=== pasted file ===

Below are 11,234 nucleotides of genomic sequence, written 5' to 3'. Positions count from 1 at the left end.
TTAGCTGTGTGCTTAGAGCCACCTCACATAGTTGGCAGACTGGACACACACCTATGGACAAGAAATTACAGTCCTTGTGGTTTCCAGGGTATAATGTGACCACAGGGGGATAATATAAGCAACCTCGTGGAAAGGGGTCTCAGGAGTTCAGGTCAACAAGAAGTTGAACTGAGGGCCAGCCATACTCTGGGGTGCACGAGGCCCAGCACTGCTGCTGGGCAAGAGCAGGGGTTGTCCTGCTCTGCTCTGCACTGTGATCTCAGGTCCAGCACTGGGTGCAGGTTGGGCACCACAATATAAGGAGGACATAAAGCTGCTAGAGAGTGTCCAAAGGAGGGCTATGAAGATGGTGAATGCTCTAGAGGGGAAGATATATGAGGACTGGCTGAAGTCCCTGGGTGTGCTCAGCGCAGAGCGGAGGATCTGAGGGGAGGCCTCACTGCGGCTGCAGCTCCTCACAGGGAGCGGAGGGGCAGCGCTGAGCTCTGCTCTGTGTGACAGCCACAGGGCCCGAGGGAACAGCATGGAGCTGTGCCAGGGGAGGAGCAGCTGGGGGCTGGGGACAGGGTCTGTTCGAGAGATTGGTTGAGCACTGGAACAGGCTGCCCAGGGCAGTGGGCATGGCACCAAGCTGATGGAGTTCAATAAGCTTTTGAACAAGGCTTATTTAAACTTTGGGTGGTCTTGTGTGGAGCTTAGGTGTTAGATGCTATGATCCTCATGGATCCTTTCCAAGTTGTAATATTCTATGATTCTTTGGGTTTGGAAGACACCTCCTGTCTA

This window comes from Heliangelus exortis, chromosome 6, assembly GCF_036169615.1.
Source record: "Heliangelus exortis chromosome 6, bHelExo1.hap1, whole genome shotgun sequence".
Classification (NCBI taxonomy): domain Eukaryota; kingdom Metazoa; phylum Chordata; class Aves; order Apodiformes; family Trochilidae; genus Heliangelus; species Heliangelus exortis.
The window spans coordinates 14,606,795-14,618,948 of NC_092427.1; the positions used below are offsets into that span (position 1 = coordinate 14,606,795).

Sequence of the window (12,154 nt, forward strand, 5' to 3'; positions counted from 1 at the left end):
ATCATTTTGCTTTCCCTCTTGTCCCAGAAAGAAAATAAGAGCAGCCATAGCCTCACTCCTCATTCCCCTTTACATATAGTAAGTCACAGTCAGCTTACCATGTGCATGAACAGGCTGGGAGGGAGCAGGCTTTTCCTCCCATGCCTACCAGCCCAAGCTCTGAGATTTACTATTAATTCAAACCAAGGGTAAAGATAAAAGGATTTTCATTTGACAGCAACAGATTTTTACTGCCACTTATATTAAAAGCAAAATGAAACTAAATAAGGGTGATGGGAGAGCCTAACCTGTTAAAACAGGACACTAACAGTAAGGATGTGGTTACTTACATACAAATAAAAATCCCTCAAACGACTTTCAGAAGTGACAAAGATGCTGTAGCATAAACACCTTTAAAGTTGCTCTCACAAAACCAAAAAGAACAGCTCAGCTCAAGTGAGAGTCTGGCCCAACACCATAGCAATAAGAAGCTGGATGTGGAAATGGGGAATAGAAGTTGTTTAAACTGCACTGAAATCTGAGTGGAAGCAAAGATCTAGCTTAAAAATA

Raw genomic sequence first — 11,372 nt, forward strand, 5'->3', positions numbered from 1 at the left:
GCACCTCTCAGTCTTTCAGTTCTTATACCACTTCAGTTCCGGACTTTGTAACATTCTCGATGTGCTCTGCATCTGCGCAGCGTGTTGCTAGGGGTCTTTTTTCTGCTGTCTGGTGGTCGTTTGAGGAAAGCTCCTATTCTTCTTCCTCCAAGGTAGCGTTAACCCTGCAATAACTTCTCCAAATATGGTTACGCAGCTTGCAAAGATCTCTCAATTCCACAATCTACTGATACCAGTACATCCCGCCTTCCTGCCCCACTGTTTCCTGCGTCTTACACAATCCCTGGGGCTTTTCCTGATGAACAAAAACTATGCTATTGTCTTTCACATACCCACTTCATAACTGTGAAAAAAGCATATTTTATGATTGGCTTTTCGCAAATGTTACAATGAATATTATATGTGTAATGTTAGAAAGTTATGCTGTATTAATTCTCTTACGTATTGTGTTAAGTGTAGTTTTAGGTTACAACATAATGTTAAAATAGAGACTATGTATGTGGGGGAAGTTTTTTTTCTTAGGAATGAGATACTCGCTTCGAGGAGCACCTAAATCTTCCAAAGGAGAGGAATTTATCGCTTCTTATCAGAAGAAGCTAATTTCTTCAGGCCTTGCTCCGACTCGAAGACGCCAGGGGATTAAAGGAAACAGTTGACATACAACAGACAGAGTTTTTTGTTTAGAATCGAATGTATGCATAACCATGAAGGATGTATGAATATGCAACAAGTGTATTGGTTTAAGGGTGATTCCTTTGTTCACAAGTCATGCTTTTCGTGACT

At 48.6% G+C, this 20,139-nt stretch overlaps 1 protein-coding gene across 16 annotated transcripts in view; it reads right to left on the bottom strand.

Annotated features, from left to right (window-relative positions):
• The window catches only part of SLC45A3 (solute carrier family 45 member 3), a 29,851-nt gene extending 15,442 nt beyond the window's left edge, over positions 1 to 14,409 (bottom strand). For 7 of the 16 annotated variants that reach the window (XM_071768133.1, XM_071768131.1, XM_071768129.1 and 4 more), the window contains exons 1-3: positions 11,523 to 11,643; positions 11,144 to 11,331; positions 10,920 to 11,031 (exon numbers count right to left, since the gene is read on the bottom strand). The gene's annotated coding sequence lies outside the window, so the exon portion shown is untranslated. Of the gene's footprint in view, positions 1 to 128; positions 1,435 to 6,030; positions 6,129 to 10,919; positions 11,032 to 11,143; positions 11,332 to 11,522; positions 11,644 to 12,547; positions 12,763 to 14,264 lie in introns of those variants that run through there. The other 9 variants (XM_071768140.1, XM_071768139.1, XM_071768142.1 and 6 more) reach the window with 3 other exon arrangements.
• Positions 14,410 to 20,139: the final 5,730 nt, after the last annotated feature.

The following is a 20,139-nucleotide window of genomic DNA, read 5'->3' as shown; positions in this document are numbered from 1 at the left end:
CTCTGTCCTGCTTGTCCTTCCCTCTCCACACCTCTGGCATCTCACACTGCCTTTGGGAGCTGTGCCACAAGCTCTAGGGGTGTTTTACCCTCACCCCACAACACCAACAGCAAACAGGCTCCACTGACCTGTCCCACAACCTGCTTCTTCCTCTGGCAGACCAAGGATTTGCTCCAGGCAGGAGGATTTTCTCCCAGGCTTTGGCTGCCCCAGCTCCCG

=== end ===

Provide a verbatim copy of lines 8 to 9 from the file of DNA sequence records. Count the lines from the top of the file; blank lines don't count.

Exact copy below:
ATCATTTTGCTTTCCCTCTTGTCCCAGAAAGAAAATAAGAGCAGCCATAGCCTCACTCCTCATTCCCCTTTACATATAGTAAGTCACAGTCAGCTTACCATGTGCATGAACAGGCTGGGAGGGAGCAGGCTTTTCCTCCCATGCCTACCAGCCCAAGCTCTGAGATTTACTATTAATTCAAACCAAGGGTAAAGATAAAAGGATTTTCATTTGACAGCAACAGATTTTTACTGCCACTTATATTAAAAGCAAAATGAAACTAAATAAGGGTGATGGGAGAGCCTAACCTGTTAAAACAGGACACTAACAGTAAGGATGTGGTTACTTACATACAAATAAAAATCCCTCAAACGACTTTCAGAAGTGACAAAGATGCTGTAGCATAAACACCTTTAAAGTTGCTCTCACAAAACCAAAAAGAACAGCTCAGCTCAAGTGAGAGTCTGGCCCAACACCATAGCAATAAGAAGCTGGATGTGGAAATGGGGAATAGAAGTTGTTTAAACTGCACTGAAATCTGAGTGGAAGCAAAGATCTAGCTTAAAAATA

Raw genomic sequence first — 11,372 nt, forward strand, 5'->3', positions numbered from 1 at the left: